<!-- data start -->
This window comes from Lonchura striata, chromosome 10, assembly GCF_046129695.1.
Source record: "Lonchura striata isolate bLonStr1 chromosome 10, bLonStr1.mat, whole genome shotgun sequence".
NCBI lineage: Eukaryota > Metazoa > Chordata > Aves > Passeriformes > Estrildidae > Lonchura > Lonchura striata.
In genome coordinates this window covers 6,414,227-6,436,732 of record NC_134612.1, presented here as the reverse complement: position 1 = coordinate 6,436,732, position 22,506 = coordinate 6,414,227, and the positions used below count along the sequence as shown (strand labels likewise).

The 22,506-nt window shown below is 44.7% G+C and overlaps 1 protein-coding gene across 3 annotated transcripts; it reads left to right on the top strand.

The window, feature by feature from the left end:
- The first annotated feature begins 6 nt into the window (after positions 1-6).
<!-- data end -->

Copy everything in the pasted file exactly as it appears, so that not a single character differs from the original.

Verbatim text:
This window comes from Lonchura striata, chromosome 10, assembly GCF_046129695.1.
Source record: "Lonchura striata isolate bLonStr1 chromosome 10, bLonStr1.mat, whole genome shotgun sequence".
NCBI lineage: Eukaryota > Metazoa > Chordata > Aves > Passeriformes > Estrildidae > Lonchura > Lonchura striata.
In genome coordinates this window covers 6,414,227-6,436,732 of record NC_134612.1, presented here as the reverse complement: position 1 = coordinate 6,436,732, position 22,506 = coordinate 6,414,227, and the positions used below count along the sequence as shown (strand labels likewise).

The 22,506-nt window shown below is 44.7% G+C and overlaps 1 protein-coding gene across 3 annotated transcripts; it reads left to right on the top strand.

The window, feature by feature from the left end:
- The first annotated feature begins 6 nt into the window (after positions 1-6).